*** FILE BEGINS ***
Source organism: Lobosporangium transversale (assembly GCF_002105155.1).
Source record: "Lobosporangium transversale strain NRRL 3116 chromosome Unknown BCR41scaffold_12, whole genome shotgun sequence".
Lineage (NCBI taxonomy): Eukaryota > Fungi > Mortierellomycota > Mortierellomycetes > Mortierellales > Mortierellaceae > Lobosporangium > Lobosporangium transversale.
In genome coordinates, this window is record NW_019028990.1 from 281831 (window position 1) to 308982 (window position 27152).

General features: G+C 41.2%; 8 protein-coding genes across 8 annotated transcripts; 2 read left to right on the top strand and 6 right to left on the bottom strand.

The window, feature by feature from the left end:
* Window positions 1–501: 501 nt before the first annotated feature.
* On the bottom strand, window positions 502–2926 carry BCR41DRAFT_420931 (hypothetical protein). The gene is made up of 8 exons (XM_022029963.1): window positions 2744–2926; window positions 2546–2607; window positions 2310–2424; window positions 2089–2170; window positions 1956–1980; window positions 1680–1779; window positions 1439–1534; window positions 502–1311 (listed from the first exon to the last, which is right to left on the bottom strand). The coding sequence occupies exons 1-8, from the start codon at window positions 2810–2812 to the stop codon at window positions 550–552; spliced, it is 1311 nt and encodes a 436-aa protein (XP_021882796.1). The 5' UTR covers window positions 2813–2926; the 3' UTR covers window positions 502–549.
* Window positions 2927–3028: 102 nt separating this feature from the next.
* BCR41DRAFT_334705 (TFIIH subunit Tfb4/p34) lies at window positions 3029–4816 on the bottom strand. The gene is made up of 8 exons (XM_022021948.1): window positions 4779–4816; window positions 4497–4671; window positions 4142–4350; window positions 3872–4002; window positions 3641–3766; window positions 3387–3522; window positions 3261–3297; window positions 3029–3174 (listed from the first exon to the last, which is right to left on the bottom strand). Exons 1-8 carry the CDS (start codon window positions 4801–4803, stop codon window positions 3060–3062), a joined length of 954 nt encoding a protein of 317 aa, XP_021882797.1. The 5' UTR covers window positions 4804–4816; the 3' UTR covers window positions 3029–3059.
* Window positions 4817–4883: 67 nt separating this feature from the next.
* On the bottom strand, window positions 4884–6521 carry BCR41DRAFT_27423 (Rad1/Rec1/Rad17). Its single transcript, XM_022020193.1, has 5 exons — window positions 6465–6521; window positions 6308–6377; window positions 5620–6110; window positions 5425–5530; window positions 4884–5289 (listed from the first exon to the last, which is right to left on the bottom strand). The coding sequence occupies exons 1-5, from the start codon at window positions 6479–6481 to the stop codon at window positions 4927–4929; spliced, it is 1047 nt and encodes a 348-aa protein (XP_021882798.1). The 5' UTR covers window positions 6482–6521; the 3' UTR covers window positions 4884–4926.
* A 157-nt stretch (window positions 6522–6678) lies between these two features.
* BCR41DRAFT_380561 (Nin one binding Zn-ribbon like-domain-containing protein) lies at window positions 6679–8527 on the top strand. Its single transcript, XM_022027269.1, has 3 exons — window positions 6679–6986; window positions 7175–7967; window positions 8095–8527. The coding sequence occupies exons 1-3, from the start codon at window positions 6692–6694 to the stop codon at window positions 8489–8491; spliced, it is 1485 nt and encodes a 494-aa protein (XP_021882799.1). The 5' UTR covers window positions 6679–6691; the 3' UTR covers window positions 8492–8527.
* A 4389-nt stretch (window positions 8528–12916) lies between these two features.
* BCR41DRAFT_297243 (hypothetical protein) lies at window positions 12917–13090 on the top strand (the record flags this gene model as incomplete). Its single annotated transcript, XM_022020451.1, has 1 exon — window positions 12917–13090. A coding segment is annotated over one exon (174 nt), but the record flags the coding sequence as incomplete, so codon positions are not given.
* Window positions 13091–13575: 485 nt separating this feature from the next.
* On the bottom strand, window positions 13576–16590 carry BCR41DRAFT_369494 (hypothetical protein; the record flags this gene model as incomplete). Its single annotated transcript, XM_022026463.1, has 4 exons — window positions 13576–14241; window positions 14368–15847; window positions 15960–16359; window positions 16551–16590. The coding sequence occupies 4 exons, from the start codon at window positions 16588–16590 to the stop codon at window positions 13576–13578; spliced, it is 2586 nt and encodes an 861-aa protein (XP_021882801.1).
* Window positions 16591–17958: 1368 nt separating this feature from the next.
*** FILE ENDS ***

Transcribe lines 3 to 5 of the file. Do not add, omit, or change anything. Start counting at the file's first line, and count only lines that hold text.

Lineage (NCBI taxonomy): Eukaryota > Fungi > Mortierellomycota > Mortierellomycetes > Mortierellales > Mortierellaceae > Lobosporangium > Lobosporangium transversale.
In genome coordinates, this window is record NW_019028990.1 from 281831 (window position 1) to 308982 (window position 27152).

General features: G+C 41.2%; 8 protein-coding genes across 8 annotated transcripts; 2 read left to right on the top strand and 6 right to left on the bottom strand.